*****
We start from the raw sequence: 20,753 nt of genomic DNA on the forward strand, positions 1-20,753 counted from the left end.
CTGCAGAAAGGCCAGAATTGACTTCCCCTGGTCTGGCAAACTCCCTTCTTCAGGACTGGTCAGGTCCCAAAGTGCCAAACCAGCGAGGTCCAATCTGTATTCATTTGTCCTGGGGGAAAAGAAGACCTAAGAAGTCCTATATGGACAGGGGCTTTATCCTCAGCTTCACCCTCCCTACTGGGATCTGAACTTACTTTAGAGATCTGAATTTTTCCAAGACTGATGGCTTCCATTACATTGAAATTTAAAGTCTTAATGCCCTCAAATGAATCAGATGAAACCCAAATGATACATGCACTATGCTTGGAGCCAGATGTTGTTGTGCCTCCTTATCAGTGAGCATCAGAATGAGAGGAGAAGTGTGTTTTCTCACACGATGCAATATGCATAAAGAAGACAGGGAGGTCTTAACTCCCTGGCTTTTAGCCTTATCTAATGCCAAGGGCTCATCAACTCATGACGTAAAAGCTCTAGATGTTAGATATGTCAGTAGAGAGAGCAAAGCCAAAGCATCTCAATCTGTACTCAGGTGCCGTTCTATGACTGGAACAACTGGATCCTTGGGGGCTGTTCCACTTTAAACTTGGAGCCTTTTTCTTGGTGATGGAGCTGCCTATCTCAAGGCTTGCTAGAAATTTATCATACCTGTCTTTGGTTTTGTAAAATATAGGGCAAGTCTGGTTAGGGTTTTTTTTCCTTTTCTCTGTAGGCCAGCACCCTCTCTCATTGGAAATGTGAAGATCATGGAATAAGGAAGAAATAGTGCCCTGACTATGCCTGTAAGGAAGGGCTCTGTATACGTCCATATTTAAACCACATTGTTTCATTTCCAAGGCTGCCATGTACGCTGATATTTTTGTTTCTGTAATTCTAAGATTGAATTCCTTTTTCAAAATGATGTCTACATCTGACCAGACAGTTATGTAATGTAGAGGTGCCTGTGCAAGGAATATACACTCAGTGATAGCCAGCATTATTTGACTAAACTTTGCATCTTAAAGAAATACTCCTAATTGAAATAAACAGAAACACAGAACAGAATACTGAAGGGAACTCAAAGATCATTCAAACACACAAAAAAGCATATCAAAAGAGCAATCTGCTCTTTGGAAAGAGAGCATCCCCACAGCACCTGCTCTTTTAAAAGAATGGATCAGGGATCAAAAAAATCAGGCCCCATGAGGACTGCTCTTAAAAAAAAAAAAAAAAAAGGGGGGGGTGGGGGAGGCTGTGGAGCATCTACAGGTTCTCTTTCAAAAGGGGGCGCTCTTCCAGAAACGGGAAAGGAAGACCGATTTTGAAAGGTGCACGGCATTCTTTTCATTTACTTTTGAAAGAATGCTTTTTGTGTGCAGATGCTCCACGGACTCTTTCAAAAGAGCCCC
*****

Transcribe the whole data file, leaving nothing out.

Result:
We start from the raw sequence: 20,753 nt of genomic DNA on the forward strand, positions 1-20,753 counted from the left end.
CTGCAGAAAGGCCAGAATTGACTTCCCCTGGTCTGGCAAACTCCCTTCTTCAGGACTGGTCAGGTCCCAAAGTGCCAAACCAGCGAGGTCCAATCTGTATTCATTTGTCCTGGGGGAAAAGAAGACCTAAGAAGTCCTATATGGACAGGGGCTTTATCCTCAGCTTCACCCTCCCTACTGGGATCTGAACTTACTTTAGAGATCTGAATTTTTCCAAGACTGATGGCTTCCATTACATTGAAATTTAAAGTCTTAATGCCCTCAAATGAATCAGATGAAACCCAAATGATACATGCACTATGCTTGGAGCCAGATGTTGTTGTGCCTCCTTATCAGTGAGCATCAGAATGAGAGGAGAAGTGTGTTTTCTCACACGATGCAATATGCATAAAGAAGACAGGGAGGTCTTAACTCCCTGGCTTTTAGCCTTATCTAATGCCAAGGGCTCATCAACTCATGACGTAAAAGCTCTAGATGTTAGATATGTCAGTAGAGAGAGCAAAGCCAAAGCATCTCAATCTGTACTCAGGTGCCGTTCTATGACTGGAACAACTGGATCCTTGGGGGCTGTTCCACTTTAAACTTGGAGCCTTTTTCTTGGTGATGGAGCTGCCTATCTCAAGGCTTGCTAGAAATTTATCATACCTGTCTTTGGTTTTGTAAAATATAGGGCAAGTCTGGTTAGGGTTTTTTTTCCTTTTCTCTGTAGGCCAGCACCCTCTCTCATTGGAAATGTGAAGATCATGGAATAAGGAAGAAATAGTGCCCTGACTATGCCTGTAAGGAAGGGCTCTGTATACGTCCATATTTAAACCACATTGTTTCATTTCCAAGGCTGCCATGTACGCTGATATTTTTGTTTCTGTAATTCTAAGATTGAATTCCTTTTTCAAAATGATGTCTACATCTGACCAGACAGTTATGTAATGTAGAGGTGCCTGTGCAAGGAATATACACTCAGTGATAGCCAGCATTATTTGACTAAACTTTGCATCTTAAAGAAATACTCCTAATTGAAATAAACAGAAACACAGAACAGAATACTGAAGGGAACTCAAAGATCATTCAAACACACAAAAAAGCATATCAAAAGAGCAATCTGCTCTTTGGAAAGAGAGCATCCCCACAGCACCTGCTCTTTTAAAAGAATGGATCAGGGATCAAAAAAATCAGGCCCCATGAGGACTGCTCTTAAAAAAAAAAAAAAAAAAGGGGGGGGTGGGGGAGGCTGTGGAGCATCTACAGGTTCTCTTTCAAAAGGGGGCGCTCTTCCAGAAACGGGAAAGGAAGACCGATTTTGAAAGGTGCACGGCATTCTTTTCATTTACTTTTGAAAGAATGCTTTTTGTGTGCAGATGCTCCACGGACTCTTTCAAAAGAGCCCC